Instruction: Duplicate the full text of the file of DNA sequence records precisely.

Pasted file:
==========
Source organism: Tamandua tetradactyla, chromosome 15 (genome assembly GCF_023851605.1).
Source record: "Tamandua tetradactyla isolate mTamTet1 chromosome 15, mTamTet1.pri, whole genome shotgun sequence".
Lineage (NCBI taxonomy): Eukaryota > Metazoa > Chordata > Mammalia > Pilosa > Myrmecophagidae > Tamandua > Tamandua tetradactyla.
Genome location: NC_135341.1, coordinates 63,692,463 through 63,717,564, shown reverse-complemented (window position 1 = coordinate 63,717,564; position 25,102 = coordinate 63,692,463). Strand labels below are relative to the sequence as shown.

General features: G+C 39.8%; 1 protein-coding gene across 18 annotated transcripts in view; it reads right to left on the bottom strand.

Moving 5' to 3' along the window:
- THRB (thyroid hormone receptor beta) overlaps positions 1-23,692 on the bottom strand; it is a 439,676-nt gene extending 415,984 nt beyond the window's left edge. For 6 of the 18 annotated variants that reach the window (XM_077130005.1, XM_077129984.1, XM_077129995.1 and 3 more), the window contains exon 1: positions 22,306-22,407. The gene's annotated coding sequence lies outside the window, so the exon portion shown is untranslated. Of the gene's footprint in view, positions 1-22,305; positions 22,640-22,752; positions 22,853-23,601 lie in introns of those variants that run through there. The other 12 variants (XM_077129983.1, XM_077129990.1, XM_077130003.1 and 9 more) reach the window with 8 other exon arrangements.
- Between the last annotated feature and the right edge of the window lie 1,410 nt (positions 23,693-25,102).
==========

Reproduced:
Source organism: Tamandua tetradactyla, chromosome 15 (genome assembly GCF_023851605.1).
Source record: "Tamandua tetradactyla isolate mTamTet1 chromosome 15, mTamTet1.pri, whole genome shotgun sequence".
Lineage (NCBI taxonomy): Eukaryota > Metazoa > Chordata > Mammalia > Pilosa > Myrmecophagidae > Tamandua > Tamandua tetradactyla.
Genome location: NC_135341.1, coordinates 63,692,463 through 63,717,564, shown reverse-complemented (window position 1 = coordinate 63,717,564; position 25,102 = coordinate 63,692,463). Strand labels below are relative to the sequence as shown.

General features: G+C 39.8%; 1 protein-coding gene across 18 annotated transcripts in view; it reads right to left on the bottom strand.

Moving 5' to 3' along the window:
- THRB (thyroid hormone receptor beta) overlaps positions 1-23,692 on the bottom strand; it is a 439,676-nt gene extending 415,984 nt beyond the window's left edge. For 6 of the 18 annotated variants that reach the window (XM_077130005.1, XM_077129984.1, XM_077129995.1 and 3 more), the window contains exon 1: positions 22,306-22,407. The gene's annotated coding sequence lies outside the window, so the exon portion shown is untranslated. Of the gene's footprint in view, positions 1-22,305; positions 22,640-22,752; positions 22,853-23,601 lie in introns of those variants that run through there. The other 12 variants (XM_077129983.1, XM_077129990.1, XM_077130003.1 and 9 more) reach the window with 8 other exon arrangements.
- Between the last annotated feature and the right edge of the window lie 1,410 nt (positions 23,693-25,102).